How to Write, Perform and Produce Studio Vocals

Vocals are the most important element of a song.

They convey the emotion, drama and human connection in music.

No matter what genre of music you create, if it features vocals, they deserve special attention.

But getting great studio vocals is hard.

The process starts before your song is even written—and continues all the way to mastering.

In this guide I’ll go through every single topic you’ll ever need to know to get perfect vocals for your song.

What are studio vocals?

Studio vocals are the recorded audio of a human voice in produced music. They can include techniques like singing, rapping, screaming, beatboxing or any other method of vocal expression that might be used in a song.

Studio vocals sound much different from a live singer because of the unique music production techniques engineers use to create them.

The way these techniques interact at different stages of the process defines the sound of the vocal and its effect in the song.

I’ll go through each step you need to create a great studio vocal sound from start to finish.

Writing vocals

To record a great vocal, you’ll need to write a great part. You’ll never get a satisfying sound if you don’t start with the right raw material.

That means writing your vocals is the first step to getting them right in your song. A memorable hook, a strong melody or an insightful lyric can be all it takes to capture your listeners’ attention.

But creating good parts from scratch isn’t always easy. Inspiration can seem random—especially when it comes to writing vocal lines.

Even so, writing vocals is a skill you can practice like any other in music.

There’s no correct way to write your vocals, but there are plenty of ways to get started if you’re feeling stuck and need a kickstart.

Here’s every resource we have to help you write your vocals.

Singing

A perfect vocal line isn’t worth anything if you can’t sing it.

Delivering a great vocal performance may seem effortless for the pros, but any great take requires chops to execute.

One of the best ways to improve your vocal tracks is to focus on your singing.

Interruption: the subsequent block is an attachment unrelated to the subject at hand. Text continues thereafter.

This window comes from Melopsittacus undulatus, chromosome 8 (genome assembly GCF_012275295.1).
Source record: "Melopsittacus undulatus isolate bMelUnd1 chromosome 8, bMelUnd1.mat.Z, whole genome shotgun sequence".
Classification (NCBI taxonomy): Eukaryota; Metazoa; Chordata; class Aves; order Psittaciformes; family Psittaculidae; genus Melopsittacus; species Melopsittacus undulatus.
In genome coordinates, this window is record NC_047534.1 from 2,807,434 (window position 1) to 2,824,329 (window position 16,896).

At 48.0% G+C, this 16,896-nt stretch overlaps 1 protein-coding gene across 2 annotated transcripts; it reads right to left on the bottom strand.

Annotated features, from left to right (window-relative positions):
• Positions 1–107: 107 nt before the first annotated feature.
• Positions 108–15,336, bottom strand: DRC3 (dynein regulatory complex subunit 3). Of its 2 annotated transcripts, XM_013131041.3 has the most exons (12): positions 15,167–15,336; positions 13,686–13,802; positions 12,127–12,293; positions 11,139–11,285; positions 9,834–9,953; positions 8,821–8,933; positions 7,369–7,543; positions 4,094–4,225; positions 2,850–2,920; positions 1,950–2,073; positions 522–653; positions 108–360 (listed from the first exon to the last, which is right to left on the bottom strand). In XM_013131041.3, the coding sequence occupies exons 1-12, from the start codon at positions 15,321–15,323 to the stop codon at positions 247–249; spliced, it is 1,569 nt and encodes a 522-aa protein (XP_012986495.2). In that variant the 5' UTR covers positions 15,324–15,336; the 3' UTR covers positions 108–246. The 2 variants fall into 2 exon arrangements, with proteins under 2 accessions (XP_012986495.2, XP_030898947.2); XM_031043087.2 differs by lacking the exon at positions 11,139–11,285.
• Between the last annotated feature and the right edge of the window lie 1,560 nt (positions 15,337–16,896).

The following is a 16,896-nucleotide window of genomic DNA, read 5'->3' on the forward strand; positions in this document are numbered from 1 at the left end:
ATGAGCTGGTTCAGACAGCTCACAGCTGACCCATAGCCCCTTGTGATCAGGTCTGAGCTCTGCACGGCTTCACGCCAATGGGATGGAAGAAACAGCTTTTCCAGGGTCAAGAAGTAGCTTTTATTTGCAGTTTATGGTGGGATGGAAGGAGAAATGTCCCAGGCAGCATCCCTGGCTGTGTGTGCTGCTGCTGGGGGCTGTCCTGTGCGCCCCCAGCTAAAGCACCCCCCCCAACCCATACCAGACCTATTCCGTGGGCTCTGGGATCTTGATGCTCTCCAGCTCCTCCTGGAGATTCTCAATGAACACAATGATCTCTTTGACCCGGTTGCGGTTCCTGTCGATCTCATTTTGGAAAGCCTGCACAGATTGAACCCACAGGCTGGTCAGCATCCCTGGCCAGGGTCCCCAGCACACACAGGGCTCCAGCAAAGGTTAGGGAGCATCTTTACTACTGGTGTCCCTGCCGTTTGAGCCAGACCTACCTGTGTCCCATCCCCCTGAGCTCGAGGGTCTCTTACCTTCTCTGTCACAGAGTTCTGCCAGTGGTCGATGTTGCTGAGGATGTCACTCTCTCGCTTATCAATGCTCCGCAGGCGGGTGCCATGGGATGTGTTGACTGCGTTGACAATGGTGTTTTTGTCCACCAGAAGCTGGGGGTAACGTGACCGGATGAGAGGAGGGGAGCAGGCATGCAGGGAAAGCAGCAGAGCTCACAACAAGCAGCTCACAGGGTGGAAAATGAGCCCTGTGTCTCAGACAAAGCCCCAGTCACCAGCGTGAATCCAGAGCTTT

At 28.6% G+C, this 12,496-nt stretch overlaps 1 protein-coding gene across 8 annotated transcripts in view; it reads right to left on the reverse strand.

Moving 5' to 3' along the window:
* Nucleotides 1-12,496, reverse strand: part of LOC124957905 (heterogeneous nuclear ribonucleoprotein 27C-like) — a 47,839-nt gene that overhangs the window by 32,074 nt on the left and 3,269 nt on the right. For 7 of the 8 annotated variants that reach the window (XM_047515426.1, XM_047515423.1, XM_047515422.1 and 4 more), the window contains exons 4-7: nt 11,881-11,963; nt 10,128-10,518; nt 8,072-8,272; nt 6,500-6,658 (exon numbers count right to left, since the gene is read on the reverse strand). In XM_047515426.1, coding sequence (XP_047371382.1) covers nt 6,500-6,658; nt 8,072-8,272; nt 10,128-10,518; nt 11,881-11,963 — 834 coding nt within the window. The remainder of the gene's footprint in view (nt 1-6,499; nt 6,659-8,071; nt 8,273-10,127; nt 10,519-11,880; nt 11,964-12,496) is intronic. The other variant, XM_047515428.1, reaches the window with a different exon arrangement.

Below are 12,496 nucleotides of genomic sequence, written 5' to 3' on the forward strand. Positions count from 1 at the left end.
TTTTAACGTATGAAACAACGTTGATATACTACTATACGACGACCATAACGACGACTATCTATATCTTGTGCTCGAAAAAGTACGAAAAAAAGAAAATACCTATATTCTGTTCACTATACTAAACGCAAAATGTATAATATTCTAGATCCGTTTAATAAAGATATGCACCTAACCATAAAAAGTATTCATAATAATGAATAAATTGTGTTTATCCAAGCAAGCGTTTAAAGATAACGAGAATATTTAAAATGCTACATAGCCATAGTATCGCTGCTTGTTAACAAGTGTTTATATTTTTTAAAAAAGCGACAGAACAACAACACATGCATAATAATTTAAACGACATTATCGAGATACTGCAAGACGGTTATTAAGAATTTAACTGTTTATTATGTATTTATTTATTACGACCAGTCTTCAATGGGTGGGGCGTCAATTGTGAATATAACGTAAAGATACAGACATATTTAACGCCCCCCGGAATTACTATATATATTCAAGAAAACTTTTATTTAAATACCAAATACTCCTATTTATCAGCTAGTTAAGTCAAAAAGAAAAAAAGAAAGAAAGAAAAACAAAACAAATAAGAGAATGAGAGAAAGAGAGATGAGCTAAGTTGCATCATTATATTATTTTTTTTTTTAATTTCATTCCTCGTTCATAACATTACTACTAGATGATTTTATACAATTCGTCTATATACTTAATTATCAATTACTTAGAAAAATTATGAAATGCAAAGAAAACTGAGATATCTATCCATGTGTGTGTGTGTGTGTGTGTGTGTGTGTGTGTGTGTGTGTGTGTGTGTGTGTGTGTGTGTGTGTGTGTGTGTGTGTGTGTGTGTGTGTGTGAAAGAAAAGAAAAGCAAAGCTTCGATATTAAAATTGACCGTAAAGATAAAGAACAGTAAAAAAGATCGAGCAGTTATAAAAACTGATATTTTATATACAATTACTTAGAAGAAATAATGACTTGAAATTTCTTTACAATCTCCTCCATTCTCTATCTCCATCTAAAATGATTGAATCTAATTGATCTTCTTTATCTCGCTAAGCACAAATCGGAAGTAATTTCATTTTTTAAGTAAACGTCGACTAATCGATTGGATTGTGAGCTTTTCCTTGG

You don’t have to be a natural talent to get a compelling vocal that compliments a song well.

But taking the time to work on your singing will improve your results no matter what.

Practicing doesn’t have to mean endless repetitive takes during recording. In fact, practicing your vocals this way is often the least efficient way to improve.

Instead, work on your ear training and music intervals to improve the fundamentals you need to nail your vocal takes.

Vocal practice is essential, but warming up the right way can make a huge difference for your vocal takes right away.

Find a good warmup and get into the habit of using it every time you sing for an extended period.

You’ll be much more confident going into a vocal session if you’re well warmed up and ready to sing.

Dive into our collection of resources to learn more about these topics and how they can help your singing.

Recording vocals

If you’ve written a great part and practiced hard to learn it, recording your vocals is the next step.

Tracking vocals takes a special approach to make sure you get it right.

If you want your vocals to sound big and bold in your song, it means they’ll have to be loud—sometimes much louder than almost everything else in the mix.

It’s easy to notice tiny details and imperfections when your tracks are in the spotlight like this.

And once you’ve started, it’s hard to go back. If you need to record something again, it’s not always possible to get the exact same sound.

That’s why there’s so much pressure on tracking vocals. The quality of your end result depends a lot on the choices you make during recording.

To help you get it right we’ve put together in-depth guides on key issues like how to choose a microphone, how to produce a vocal session and how to create the right environment for vocal recording.

It may seem difficult, but even beginners can get great results if they understand the basics and take the time to get it right.

Here’s everything you need to know to record vocals well:

Mixing Vocals

Great studio vocals have a polished, professional sound that seems larger than life.

Every part of the process has an impact, but mixing is especially important for creating the finished sound of studio vocals

It’s the step where you’ll apply the processing and effects that give the song it’s unique vocal texture.

Some mixing processes are subtle like the compression and EQ you’ll need to situate the vocals in the mix.

But you might also choose to apply some stylish vocal effects to make your voice stand out.

To get the best results you have to lay the groundwork for this kind of creative processing.

That means editing your takes carefully to get the best performance and cleaning up any clicks pops in the tracks.

It also could mean adjusting the performance with vocal pitch correction.

You’re probably familiar with compression and EQ, but do you know how to use them on vocals? You may need to take a different approach in this special case.

And no matter what approach you choose, you’ll need a suite of plugins to do the job.

Here are in-depth guides for every important task in vocal mixing.

Vocal point

Everyone wants perfect vocals that soar above the mix and evoke strong emotions.

From idea to release, every step in your workflow affects the end result.

If you’ve made it through this guide you have a collection of resources that will help you get the vocal sound of your dreams.

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